While it is difficult to direct someone trying identify a mark on porcelain without seeing the actual piece in question, an expert would advise that the “N” mark most often associated with Italian porcelain items is that of Capodimonte. The signature known as the “crown and Neapolitan N” mark, originally referring to wares made by the Royal Factory in Naples, Italy, in the 1700s, was repeated in several different iterations over the years and copied by other companies as well.
How to Identify “N” Mark on Italian Porcelain
Examine the at the mark on your piece of porcelain, using a magnifying glass or jeweler's loupe if needed.
See if the mark has a crown over an "N." If so, your piece could be Capodimonte.
Look at the subtleties of the way the “N” is formed, and the way the crown is shaped. Click on the link to Antiques in the Resources section. If you have the exact mark shown there, your Capodimonte piece was made between 1771 and 1834. If the mark is not an exact match to that example, continue to Step 4.
See if the mark on your piece has a straighter “N” and a more stylized crown, compare your mark to those shown on Onlinecollectibles.com listed in the Resources section. There were several other marks similar to the oldest Capodimonte mark used during other periods, and you will find dating information (as well as other Capodimonte marks) there.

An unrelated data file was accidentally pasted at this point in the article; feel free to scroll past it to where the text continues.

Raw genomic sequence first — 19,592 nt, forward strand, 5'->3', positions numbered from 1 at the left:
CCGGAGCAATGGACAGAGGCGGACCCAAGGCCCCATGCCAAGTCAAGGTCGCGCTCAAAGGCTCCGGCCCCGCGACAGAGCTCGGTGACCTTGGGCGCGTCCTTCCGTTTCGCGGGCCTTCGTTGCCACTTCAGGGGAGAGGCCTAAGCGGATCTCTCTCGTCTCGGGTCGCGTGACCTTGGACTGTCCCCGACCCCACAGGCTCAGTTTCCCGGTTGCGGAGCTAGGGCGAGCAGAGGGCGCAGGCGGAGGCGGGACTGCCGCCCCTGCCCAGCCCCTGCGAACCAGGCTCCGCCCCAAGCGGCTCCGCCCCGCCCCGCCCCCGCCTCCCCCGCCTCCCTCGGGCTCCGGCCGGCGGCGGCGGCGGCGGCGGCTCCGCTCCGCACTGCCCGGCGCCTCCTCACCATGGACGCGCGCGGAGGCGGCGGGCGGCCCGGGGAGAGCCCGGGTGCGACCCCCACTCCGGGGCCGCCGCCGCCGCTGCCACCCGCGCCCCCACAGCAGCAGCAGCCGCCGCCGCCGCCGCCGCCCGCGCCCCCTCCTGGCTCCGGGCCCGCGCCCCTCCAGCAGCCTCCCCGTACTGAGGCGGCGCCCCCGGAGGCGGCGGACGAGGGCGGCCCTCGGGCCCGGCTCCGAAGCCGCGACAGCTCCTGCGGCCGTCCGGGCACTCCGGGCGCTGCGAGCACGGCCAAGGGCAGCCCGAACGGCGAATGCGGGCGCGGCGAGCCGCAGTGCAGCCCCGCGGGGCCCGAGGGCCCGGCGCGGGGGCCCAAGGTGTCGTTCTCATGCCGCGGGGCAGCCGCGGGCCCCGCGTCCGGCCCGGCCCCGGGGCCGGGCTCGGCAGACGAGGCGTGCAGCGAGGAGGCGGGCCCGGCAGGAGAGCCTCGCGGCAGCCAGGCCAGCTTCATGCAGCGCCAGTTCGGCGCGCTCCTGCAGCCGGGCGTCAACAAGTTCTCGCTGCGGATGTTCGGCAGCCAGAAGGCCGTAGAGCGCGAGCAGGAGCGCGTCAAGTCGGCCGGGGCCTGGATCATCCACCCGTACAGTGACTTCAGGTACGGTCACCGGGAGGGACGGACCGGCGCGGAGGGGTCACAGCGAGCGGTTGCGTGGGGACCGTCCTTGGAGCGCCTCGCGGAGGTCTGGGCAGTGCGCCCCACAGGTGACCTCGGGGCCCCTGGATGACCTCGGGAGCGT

Keep in mind that the original producer of this type of porcelain was not actually named Capodimonte, so the word Capodimonte refers to a style as well as the name used by antiques dealers and collectors use to describe pieces marked with the crown and Neapolitan N mark.
- Keep in mind that the original producer of this type of porcelain was not actually named Capodimonte, so the word Capodimonte refers to a style as well as the name used by antiques dealers and collectors use to describe pieces marked with the crown and Neapolitan N mark.
Pamela Y. Wiggins specializes in writing features about antiques, fashion and travel topics, but she has written on everything from keeping bees to smoking cigars since 1999. She has written for "Heritage Magazine," "Antiques & Collecting" and "The Numismatist," among other publications. Wiggins earned a Bachelor of Arts in journalism from the University of Texas at Austin.